• Bio: Alan Gray is Chief Administrative Officer of Darien Public Library, Darien, CT, and was responsible for the planning of their 54,000 SF new library that opened in 2009. Darien's materials handling implementation was the first integrated RFID and materials handling system in New England.
  • Gretchen FreemanAssociate DirectorSalt Lake County Library Gretchen Freeman has spent 25 years applying technology solutions in libraries. She is currently the Associate Director for Technology for the Salt Lake County library system in Utah and directs technology strategy, implementation and operations for its 21 facilities circulating 16 million items. Gretchen implemented RFID to reduce processing time and improve customer service. She is particularly interested in maximizing the benefits of new technologies to change workflow and staffing patterns.
  • Salt Lake County Library system serves 800,000 residents in 20 facilities in the largest metropolitan county in Utah. We circulated 16.3 million items in 2011 and handled 2.3 million hold requests.In 2005 we established goals for implementing RFID system-wide.Offer customer-friendly self checkout to reduce linesStreamline workflow at the desk and in the backroom to reduce dead inventoryEstablish RFID security as our standard (migrating from 4 other types)Install sorters in new libraries to improve efficiencies and customer serviceUse RFID to assist in shelf management (inventories, pull lists, exception lists)RFID is fully implemented now, but the work to streamline and maximize benefits is ongoing. The return on investment hasn’t been without deliberate workflow decisions and changes in staff assignments. Strategies to increase self checkout use—currently 96% system-wideMove staff away from the desk and move handling tasks to the backroomRe-focus on customer contact—at entry points, roving, assisting with self checkoutConsciously revamp handling of delivery—75% of which is holds for customer pick-up7 sorting systems in place6 as part of building projectsLargest branch major remodel  
  • What do we need to do to use the sorter for every check-in to maximize labor savings? External drive-up or walk-up dropsInternal lobby book drop, especially if your library sets limits on number of loans per customerNot only labor savings, but also reduces number of staff assigned to the deskDelivery from other branches, materials pulled for holds and new materials check-inBuilding layout—ideally both external and internal on the sorter [Slide #1]Sorter design—ideally a sorter built to handle multiple feeds and conveyors efficientlyAs many sorts/bins as you can afford—no fewer than 5 if you have multiple branches (holds/transits, adult, children’s, A/V, and exceptions). Staff induction/feeding of materials—at a sorter designed to let staff load materials quicklyHandling holds—print one identification slip and retain throughout transit and onto the hold shelfAnalyze exceptions as to cause and remedy—decide who deals with exceptions—the library or the customers? Foil bound materialsMaterials not tagged (donations, materials during conversion)Materials belonging to other libraries in the areaEmpty DVD or CD cases Materials not able to be read by the antennaMaterials stacked and not separated during sorter handlingMaterials tagged for deletion or call number changes in the ILS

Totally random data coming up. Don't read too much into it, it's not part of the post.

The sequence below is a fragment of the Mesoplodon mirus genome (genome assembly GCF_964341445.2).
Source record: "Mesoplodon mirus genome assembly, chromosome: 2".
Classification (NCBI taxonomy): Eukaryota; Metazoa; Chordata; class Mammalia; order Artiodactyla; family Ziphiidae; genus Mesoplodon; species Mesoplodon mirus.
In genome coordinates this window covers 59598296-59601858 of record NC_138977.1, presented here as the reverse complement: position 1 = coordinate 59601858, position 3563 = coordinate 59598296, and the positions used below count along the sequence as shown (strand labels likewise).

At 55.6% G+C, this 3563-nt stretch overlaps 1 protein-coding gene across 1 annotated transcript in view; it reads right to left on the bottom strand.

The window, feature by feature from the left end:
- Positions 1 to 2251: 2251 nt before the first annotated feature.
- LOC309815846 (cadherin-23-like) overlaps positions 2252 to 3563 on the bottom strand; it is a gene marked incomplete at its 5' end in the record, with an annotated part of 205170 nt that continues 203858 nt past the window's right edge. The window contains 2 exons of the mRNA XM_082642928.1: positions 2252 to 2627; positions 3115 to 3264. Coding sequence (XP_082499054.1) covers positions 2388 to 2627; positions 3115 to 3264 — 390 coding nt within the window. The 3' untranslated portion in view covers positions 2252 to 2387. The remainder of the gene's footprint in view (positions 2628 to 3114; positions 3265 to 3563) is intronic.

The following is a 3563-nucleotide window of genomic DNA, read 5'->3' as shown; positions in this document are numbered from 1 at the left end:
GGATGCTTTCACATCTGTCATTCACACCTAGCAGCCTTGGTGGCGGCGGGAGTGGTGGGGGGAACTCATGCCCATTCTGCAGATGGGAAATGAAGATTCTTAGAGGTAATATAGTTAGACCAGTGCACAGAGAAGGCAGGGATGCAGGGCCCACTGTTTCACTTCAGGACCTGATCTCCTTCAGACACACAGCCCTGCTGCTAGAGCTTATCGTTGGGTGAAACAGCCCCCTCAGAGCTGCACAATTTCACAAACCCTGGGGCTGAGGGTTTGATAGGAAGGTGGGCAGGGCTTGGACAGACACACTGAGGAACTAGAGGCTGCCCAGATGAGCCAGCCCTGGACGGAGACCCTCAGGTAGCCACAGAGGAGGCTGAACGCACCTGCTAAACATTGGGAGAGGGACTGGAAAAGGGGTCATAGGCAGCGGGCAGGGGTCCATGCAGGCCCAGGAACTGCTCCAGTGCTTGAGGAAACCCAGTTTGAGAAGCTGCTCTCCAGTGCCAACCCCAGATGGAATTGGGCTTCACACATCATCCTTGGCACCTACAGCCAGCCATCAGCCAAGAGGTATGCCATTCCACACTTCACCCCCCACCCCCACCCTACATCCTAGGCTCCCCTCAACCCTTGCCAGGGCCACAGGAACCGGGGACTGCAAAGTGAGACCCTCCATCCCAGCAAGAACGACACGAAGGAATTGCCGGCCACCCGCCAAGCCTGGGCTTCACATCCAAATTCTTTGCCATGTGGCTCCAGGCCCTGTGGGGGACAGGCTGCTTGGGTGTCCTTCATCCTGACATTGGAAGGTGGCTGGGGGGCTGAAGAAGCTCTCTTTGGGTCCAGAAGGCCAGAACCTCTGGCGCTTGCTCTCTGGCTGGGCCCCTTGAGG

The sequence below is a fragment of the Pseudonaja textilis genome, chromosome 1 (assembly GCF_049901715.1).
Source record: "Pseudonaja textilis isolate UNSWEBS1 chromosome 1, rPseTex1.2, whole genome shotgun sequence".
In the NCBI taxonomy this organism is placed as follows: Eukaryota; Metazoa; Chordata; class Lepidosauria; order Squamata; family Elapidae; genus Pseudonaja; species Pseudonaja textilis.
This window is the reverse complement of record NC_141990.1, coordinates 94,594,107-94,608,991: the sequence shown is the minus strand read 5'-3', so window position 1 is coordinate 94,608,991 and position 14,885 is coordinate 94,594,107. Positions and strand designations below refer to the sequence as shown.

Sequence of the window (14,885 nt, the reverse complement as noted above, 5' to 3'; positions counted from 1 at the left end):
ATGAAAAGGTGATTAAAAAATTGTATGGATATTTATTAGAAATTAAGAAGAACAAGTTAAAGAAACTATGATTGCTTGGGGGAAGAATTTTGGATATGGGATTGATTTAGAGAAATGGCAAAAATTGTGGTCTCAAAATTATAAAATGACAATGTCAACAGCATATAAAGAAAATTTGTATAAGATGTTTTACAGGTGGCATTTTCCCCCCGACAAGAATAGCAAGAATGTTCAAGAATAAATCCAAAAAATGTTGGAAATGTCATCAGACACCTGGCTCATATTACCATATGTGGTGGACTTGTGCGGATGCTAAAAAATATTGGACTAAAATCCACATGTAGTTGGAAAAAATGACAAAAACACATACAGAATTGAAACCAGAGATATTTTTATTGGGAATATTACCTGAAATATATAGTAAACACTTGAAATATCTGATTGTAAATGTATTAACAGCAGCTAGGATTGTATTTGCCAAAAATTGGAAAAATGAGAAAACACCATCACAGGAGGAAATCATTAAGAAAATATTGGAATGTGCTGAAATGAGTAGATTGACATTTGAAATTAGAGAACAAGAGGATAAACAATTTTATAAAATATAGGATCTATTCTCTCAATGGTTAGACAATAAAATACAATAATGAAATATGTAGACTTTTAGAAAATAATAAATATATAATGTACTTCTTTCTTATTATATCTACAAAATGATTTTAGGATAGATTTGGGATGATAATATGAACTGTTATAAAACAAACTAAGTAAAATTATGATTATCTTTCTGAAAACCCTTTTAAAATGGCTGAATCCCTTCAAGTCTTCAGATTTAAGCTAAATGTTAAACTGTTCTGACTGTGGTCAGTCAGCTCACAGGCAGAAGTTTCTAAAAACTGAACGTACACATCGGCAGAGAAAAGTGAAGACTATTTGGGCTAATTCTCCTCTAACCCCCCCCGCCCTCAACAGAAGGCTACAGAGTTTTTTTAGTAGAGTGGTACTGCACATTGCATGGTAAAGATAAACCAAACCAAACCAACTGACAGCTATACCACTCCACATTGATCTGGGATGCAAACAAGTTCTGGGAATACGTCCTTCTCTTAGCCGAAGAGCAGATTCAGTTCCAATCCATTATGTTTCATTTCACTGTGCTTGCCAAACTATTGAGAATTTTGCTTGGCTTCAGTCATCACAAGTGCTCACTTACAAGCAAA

• Key take-awaysDon’t leave key decisions about your sorting system to your vendor—stay involved in decisions about design, layout, configuration and the user interface. Having the sorter on an external drive-up bookdrop should be a priority both for customer convenience and a 24/7 return on investment .  Push as much work as possible through the sorting system with multiple drops for customers and staff feeding materials onto the sorter behind the scenes. If customers trust the sorter, they don’t care about check-in receipts; if they need receipts, it’s the result of materials not being checked in by staff in their past history. Actively monitor workload after adding a sorter to determine when to change staffing levels. [Slide #2]Create a report of the primary tasks the staff perform and “weight” them according to average time each task takes. Show total work divided by number of FTE assigned to that function in each library. Compare workload per FTE of sorter and non-sorter libraries with each other.Sorter libraries will ultimately (over time) be able to 1) handled increased workload and 2) transfer vacant positions to non-sorter libraries. Workload at sorter libraries is 18% higher per FTE than non-sorter libraries (so far) Report on both financial and indirect returns on sorter investment to library stakeholders.We save 2 FTE per sorter library so farMove circulation staff to customer contact rolesProcess hold requests more quickly to deliver within 24 hoursCustomers love the speed of the service and lack of linesMaterials cycle back to the shelves within 1 dayThe library is perceived as leading edge (the “coolness” factor)
  • 40 years of public library experience in Virginia, California and Florida. Library Director since 1990Has been involved in over 30 library construction projects including 17 in the last six years.


  • 1. Welcome to thisPLA-sponsoredprogram!
  • 2. Materials Handling Automation toReduce Operating CostsJune 24, 2012ALA Annual ConferenceAnaheim, CA